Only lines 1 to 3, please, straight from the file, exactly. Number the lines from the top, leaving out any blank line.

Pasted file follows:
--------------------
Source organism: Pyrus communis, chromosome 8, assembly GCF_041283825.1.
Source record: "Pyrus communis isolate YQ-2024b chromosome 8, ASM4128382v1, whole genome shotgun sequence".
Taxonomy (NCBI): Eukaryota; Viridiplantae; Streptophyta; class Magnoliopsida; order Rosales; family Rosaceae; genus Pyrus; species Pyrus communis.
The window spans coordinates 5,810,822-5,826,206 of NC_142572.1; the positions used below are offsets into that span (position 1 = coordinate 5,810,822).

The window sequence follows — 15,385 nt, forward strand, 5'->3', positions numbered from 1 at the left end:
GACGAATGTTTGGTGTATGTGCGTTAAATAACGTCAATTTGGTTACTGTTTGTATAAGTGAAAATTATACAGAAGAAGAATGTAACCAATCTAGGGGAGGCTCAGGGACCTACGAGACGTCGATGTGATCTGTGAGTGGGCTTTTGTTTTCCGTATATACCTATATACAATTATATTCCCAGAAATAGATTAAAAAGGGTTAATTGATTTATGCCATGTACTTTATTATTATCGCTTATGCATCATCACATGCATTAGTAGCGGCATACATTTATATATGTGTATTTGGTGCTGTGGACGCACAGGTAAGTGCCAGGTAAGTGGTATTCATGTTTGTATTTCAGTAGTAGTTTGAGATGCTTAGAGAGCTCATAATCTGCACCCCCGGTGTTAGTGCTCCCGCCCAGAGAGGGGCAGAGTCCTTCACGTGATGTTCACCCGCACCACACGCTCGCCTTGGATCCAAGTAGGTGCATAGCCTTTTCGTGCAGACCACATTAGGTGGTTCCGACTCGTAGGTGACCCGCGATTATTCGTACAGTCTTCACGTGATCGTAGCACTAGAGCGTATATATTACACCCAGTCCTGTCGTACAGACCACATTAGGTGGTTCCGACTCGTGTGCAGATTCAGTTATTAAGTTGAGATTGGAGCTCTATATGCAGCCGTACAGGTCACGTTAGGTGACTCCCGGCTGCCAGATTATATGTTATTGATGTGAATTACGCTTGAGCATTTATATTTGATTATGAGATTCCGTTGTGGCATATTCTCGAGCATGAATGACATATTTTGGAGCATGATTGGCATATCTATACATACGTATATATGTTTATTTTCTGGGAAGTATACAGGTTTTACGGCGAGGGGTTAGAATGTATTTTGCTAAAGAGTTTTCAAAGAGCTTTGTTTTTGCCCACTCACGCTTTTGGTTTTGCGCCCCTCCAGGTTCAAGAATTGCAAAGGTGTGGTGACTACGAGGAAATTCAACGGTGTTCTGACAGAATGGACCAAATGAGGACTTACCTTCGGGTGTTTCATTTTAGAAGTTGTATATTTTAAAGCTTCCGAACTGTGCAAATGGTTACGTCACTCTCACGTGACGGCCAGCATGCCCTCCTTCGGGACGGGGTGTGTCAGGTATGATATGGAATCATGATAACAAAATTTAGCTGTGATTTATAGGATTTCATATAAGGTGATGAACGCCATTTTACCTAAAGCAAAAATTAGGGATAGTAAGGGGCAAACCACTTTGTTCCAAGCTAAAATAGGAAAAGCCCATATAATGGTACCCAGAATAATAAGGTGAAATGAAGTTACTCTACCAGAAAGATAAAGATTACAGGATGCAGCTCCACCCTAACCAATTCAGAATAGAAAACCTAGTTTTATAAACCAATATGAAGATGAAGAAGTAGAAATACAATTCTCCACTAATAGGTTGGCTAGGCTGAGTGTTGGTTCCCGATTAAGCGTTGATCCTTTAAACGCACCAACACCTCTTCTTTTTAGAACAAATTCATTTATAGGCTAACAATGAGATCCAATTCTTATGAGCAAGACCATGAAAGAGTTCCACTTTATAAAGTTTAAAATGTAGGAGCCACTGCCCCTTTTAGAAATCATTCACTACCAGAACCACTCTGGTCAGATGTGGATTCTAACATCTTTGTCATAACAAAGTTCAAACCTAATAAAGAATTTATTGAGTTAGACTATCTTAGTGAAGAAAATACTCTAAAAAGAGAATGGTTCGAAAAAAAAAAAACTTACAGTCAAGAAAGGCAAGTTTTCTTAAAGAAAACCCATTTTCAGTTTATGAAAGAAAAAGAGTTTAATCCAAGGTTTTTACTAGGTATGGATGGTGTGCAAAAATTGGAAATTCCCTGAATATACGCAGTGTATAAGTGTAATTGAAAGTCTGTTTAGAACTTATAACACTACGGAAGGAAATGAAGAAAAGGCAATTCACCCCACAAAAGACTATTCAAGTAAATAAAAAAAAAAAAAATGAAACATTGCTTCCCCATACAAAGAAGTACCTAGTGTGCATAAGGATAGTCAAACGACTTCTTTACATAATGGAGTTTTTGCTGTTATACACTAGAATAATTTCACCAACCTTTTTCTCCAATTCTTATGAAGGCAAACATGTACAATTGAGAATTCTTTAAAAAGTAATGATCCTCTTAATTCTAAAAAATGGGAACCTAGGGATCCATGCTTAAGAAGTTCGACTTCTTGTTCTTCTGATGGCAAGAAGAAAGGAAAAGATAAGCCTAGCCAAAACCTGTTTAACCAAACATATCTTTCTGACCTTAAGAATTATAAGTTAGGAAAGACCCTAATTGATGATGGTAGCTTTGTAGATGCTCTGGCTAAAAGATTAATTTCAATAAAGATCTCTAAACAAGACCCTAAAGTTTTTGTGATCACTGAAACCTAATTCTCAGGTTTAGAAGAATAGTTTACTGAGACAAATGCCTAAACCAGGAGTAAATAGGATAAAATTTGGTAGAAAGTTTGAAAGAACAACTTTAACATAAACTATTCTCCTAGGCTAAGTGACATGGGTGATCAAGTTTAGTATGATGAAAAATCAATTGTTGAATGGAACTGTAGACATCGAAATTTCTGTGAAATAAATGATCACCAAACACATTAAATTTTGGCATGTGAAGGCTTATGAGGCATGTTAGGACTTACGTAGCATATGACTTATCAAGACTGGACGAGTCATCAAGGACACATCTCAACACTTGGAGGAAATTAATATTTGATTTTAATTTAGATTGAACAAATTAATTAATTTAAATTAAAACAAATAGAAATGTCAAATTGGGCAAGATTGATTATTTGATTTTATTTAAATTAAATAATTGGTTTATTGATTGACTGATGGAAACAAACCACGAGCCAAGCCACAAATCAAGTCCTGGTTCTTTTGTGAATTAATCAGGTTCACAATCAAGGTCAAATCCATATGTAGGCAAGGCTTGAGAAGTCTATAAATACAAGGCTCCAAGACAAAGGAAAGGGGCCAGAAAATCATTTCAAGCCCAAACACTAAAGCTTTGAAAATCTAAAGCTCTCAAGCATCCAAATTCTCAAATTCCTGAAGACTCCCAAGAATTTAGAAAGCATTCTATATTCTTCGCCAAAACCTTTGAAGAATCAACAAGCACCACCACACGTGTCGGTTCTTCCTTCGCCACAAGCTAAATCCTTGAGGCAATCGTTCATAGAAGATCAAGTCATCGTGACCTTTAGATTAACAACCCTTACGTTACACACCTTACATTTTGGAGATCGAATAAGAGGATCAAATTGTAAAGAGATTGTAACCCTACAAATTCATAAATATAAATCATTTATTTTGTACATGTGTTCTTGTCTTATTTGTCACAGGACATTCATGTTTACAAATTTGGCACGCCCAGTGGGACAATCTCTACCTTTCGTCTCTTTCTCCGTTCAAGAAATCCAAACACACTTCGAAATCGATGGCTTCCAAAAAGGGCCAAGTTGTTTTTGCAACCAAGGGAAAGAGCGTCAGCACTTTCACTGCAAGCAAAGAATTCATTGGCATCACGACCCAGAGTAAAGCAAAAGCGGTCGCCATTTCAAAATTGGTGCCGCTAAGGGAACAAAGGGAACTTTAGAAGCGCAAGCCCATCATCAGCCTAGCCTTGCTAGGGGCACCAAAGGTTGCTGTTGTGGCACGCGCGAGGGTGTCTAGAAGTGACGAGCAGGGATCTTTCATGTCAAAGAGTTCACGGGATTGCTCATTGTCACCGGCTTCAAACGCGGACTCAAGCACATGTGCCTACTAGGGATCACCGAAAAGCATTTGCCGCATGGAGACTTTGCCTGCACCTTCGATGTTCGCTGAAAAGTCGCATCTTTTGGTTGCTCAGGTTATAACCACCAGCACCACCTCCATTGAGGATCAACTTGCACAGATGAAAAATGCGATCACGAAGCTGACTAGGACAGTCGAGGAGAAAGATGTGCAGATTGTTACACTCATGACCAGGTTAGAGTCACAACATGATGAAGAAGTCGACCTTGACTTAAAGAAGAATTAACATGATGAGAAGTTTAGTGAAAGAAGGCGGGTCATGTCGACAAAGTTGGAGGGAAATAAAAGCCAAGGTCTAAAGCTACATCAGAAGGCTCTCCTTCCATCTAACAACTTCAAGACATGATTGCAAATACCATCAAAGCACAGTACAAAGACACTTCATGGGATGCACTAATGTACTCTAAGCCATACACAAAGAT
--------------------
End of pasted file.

Source organism: Pyrus communis, chromosome 8, assembly GCF_041283825.1.
Source record: "Pyrus communis isolate YQ-2024b chromosome 8, ASM4128382v1, whole genome shotgun sequence".
Taxonomy (NCBI): Eukaryota; Viridiplantae; Streptophyta; class Magnoliopsida; order Rosales; family Rosaceae; genus Pyrus; species Pyrus communis.